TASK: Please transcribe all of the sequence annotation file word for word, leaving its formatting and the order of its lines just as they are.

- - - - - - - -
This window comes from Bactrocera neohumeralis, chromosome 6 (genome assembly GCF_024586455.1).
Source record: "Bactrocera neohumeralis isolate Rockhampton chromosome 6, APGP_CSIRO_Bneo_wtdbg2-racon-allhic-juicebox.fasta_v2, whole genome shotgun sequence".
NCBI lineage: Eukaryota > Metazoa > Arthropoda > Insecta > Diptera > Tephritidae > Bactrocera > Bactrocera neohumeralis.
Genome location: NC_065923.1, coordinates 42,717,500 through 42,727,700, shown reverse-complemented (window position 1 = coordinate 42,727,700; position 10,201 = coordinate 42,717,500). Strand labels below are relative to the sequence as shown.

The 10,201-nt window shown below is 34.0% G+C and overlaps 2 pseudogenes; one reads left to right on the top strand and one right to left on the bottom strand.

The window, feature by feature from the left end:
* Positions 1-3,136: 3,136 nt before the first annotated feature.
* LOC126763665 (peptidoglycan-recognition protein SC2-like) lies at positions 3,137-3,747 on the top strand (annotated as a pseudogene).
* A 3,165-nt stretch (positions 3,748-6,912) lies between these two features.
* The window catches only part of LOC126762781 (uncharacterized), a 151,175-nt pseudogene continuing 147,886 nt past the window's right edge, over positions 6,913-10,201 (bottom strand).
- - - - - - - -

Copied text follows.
This window comes from Bactrocera neohumeralis, chromosome 6 (genome assembly GCF_024586455.1).
Source record: "Bactrocera neohumeralis isolate Rockhampton chromosome 6, APGP_CSIRO_Bneo_wtdbg2-racon-allhic-juicebox.fasta_v2, whole genome shotgun sequence".
NCBI lineage: Eukaryota > Metazoa > Arthropoda > Insecta > Diptera > Tephritidae > Bactrocera > Bactrocera neohumeralis.
Genome location: NC_065923.1, coordinates 42,717,500 through 42,727,700, shown reverse-complemented (window position 1 = coordinate 42,727,700; position 10,201 = coordinate 42,717,500). Strand labels below are relative to the sequence as shown.

The 10,201-nt window shown below is 34.0% G+C and overlaps 2 pseudogenes; one reads left to right on the top strand and one right to left on the bottom strand.

The window, feature by feature from the left end:
* Positions 1-3,136: 3,136 nt before the first annotated feature.
* LOC126763665 (peptidoglycan-recognition protein SC2-like) lies at positions 3,137-3,747 on the top strand (annotated as a pseudogene).
* A 3,165-nt stretch (positions 3,748-6,912) lies between these two features.
* The window catches only part of LOC126762781 (uncharacterized), a 151,175-nt pseudogene continuing 147,886 nt past the window's right edge, over positions 6,913-10,201 (bottom strand).